Two from Penn Win Marshall, Rhodes Scholarships

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Media Contact:Jacquie Posey | jposey@pobox.upenn.edu | 215-898-6460November 21, 2005

PHILADELPHIA-- Two University of Pennsylvania students have won two of the country's most prestigious scholarships.

Brett Shaheen, a senior from St. Louis, Mo., has been named a Rhodes Scholar, and Aziza Zakhidova, a senior from McKinney, Texas, has won a Marshall Scholarship.  Only 32 Rhodes Scholarships and 40 Marshall Scholarships are awarded nationally each year.

Shaheen, who majors in international relations and economics in the College of the School of Arts and Sciences, is editor-in-chief of Penn's Undergraduate Journal of Economics.  He worked as a consultant for the Association for Rural Community Development in India last summer.  Shaheen plans to pursue an M. Phil in international relations at Oxford University in England.  He is the 18th Rhodes Scholar from Penn and the University third in the last six years.

Aziza Zakhidova, who majors in international studies and finance, is enrolled in Penn's select Huntsman Program in International Studies & Business, a unique joint-degree program between the College of Arts and Sciences and the Wharton School. She wants to pursue an M.Phil in development studies at Oxford. Zakhidova is the eighth Marshall Scholar from Penn and the University fifth in the last six years.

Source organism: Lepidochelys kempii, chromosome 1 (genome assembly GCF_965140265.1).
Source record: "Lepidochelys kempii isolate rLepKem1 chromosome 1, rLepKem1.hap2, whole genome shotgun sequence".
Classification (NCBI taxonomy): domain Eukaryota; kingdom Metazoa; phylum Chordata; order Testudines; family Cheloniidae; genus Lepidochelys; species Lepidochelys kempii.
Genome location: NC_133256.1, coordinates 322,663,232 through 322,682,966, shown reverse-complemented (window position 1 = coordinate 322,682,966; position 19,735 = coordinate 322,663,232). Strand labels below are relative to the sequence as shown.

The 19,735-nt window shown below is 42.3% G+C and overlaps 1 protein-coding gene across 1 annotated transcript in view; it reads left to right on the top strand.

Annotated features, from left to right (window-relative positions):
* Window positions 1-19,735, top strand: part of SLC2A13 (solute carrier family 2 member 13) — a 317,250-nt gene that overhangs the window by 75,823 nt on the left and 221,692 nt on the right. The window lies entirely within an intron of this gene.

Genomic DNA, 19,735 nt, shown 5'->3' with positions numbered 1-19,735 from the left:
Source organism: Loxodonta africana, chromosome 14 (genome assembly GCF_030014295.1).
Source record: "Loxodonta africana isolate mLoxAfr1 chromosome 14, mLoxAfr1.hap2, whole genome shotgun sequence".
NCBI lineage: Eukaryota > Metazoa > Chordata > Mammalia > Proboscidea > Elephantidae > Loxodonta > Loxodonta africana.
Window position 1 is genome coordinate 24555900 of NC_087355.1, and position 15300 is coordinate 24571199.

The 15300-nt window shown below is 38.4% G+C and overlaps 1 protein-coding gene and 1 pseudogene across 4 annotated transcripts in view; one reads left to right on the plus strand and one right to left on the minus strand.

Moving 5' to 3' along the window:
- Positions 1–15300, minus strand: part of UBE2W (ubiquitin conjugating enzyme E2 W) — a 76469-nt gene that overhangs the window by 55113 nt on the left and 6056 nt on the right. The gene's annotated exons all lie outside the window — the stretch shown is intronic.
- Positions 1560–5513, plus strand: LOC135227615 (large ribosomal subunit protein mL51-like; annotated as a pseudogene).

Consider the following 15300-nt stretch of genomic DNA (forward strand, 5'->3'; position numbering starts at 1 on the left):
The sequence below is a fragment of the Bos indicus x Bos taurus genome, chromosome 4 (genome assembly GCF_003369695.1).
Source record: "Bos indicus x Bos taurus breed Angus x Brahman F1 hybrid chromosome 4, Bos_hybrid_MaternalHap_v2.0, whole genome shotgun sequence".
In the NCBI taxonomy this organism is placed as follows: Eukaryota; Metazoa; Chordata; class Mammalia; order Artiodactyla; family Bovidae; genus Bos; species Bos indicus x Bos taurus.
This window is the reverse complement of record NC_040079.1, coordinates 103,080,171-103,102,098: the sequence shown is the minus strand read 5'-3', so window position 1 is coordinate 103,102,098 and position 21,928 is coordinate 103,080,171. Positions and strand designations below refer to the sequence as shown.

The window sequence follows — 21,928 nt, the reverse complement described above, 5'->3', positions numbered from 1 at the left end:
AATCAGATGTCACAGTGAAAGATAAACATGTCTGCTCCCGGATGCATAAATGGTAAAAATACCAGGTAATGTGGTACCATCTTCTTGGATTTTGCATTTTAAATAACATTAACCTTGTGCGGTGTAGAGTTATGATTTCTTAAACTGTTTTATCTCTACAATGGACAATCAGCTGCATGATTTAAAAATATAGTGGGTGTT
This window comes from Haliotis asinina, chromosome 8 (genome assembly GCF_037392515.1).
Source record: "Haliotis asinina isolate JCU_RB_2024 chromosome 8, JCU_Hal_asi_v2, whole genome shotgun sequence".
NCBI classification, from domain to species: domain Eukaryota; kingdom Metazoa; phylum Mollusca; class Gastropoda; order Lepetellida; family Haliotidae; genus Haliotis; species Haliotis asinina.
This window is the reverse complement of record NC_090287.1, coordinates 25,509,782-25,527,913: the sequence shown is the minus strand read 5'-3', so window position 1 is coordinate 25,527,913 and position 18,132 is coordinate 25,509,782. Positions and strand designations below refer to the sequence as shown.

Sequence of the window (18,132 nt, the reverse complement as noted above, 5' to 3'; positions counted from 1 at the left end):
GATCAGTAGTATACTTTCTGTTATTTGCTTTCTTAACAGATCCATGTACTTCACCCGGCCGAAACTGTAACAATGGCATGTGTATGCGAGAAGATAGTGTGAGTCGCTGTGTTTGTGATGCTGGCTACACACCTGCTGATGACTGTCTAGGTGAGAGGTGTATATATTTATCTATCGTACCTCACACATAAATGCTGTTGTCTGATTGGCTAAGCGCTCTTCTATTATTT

Established in 2000, Penn's Center for Undergraduate Research and Fellowships assists students in applying for major scholarships such as the Rhodes and the Marshall.  

"Aziza Zakhidova has more poise and presence than any other Penn student I've worked with in the last six years.  Aziza made the most of Penn's Huntsman and University Scholars programs, which together gave her the direction, mentorship and research opportunities she needed to help her win her Marshall," Arthur D. Casciato, director of CURF, said.

"As a musician, athlete, leader and student, Brett Shaheen might be seen as a model candidate for the Rhodes, but I believe it was his bravery that made the difference.  After not being awarded a Truman Scholarship last year, Brett had the courage to try again and, not only that, to learn from his experience in order to do his very best this time," Casciato said.